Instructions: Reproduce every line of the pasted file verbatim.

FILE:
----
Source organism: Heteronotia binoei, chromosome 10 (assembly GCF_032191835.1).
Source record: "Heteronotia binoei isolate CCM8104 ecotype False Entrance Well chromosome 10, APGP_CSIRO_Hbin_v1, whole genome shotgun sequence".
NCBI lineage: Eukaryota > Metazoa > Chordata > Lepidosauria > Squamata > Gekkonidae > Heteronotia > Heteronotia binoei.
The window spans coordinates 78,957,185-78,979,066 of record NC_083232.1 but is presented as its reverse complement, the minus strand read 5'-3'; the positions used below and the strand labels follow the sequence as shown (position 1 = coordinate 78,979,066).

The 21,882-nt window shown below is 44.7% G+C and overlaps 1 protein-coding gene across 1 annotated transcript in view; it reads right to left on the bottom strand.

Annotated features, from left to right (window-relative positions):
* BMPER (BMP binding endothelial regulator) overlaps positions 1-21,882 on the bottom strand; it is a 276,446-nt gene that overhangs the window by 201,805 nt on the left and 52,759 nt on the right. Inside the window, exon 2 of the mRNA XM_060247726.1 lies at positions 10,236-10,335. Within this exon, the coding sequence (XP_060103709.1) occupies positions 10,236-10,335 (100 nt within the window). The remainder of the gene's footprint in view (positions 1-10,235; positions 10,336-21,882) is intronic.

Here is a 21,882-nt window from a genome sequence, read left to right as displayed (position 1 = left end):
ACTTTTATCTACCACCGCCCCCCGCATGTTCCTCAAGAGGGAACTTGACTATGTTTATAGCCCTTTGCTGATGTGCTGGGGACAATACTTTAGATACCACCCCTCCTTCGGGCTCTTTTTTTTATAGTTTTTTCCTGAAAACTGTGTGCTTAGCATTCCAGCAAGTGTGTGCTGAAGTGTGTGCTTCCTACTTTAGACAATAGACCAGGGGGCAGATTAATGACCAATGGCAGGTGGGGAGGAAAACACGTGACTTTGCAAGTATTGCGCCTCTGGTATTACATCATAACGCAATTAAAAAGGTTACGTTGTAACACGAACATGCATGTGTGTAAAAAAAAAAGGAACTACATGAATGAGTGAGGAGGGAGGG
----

Source organism: Heteronotia binoei, chromosome 10 (assembly GCF_032191835.1).
Source record: "Heteronotia binoei isolate CCM8104 ecotype False Entrance Well chromosome 10, APGP_CSIRO_Hbin_v1, whole genome shotgun sequence".
NCBI lineage: Eukaryota > Metazoa > Chordata > Lepidosauria > Squamata > Gekkonidae > Heteronotia > Heteronotia binoei.
The window spans coordinates 78,957,185-78,979,066 of record NC_083232.1 but is presented as its reverse complement, the minus strand read 5'-3'; the positions used below and the strand labels follow the sequence as shown (position 1 = coordinate 78,979,066).

The 21,882-nt window shown below is 44.7% G+C and overlaps 1 protein-coding gene across 1 annotated transcript in view; it reads right to left on the bottom strand.

Annotated features, from left to right (window-relative positions):
* BMPER (BMP binding endothelial regulator) overlaps positions 1-21,882 on the bottom strand; it is a 276,446-nt gene that overhangs the window by 201,805 nt on the left and 52,759 nt on the right. Inside the window, exon 2 of the mRNA XM_060247726.1 lies at positions 10,236-10,335. Within this exon, the coding sequence (XP_060103709.1) occupies positions 10,236-10,335 (100 nt within the window). The remainder of the gene's footprint in view (positions 1-10,235; positions 10,336-21,882) is intronic.

Here is a 21,882-nt window from a genome sequence, read left to right as displayed (position 1 = left end):
ACTTTTATCTACCACCGCCCCCCGCATGTTCCTCAAGAGGGAACTTGACTATGTTTATAGCCCTTTGCTGATGTGCTGGGGACAATACTTTAGATACCACCCCTCCTTCGGGCTCTTTTTTTTATAGTTTTTTCCTGAAAACTGTGTGCTTAGCATTCCAGCAAGTGTGTGCTGAAGTGTGTGCTTCCTACTTTAGACAATAGACCAGGGGGCAGATTAATGACCAATGGCAGGTGGGGAGGAAAACACGTGACTTTGCAAGTATTGCGCCTCTGGTATTACATCATAACGCAATTAAAAAGGTTACGTTGTAACACGAACATGCATGTGTGTAAAAAAAAAAGGAACTACATGAATGAGTGAGGAGGGAGGG